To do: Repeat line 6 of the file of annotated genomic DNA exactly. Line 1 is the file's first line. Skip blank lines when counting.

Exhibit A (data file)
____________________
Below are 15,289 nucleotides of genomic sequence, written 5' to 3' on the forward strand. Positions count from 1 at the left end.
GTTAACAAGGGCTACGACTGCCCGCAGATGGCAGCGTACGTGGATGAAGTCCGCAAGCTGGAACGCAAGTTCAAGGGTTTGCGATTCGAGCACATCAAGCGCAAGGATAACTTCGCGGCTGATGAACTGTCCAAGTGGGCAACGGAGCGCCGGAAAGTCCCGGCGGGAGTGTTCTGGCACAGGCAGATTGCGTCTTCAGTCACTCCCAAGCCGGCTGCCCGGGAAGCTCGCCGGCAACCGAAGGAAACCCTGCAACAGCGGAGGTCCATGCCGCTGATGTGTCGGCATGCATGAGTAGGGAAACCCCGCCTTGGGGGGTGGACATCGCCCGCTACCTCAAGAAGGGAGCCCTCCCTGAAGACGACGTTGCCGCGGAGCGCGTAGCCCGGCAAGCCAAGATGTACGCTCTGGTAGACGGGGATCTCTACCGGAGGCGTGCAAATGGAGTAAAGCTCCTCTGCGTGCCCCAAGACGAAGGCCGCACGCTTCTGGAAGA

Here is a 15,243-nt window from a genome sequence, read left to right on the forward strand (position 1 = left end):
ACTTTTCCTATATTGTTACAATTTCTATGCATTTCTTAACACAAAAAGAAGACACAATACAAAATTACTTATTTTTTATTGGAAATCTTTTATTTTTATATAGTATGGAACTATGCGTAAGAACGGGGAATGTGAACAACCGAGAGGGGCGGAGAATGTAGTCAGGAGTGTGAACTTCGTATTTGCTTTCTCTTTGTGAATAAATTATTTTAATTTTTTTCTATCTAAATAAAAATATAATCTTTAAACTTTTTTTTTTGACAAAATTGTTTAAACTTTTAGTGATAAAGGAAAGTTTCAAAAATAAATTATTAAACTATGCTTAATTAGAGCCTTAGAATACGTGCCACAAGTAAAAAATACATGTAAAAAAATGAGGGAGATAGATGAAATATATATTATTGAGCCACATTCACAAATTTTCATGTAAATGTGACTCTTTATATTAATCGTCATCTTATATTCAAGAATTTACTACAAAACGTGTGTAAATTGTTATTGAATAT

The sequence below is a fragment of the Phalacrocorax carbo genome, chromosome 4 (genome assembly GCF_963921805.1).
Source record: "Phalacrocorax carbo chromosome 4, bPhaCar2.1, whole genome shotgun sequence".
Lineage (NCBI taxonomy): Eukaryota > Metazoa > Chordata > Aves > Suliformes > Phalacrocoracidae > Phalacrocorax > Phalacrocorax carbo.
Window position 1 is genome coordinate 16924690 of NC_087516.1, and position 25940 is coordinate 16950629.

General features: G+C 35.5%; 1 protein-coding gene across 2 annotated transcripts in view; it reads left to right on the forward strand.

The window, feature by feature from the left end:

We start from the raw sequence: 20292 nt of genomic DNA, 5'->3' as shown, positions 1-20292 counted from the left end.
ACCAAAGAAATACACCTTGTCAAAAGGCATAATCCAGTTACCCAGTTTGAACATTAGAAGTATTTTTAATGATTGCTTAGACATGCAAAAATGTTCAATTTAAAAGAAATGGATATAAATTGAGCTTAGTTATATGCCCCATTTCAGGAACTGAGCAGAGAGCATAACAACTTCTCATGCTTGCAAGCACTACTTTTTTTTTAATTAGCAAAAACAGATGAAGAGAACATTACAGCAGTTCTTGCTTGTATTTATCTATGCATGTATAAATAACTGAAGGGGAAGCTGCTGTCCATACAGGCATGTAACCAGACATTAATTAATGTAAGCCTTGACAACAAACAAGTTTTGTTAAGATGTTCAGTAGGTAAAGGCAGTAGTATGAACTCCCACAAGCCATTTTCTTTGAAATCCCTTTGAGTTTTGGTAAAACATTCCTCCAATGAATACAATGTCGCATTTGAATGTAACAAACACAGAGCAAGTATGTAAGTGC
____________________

Source record: "Phalacrocorax carbo chromosome 4, bPhaCar2.1, whole genome shotgun sequence".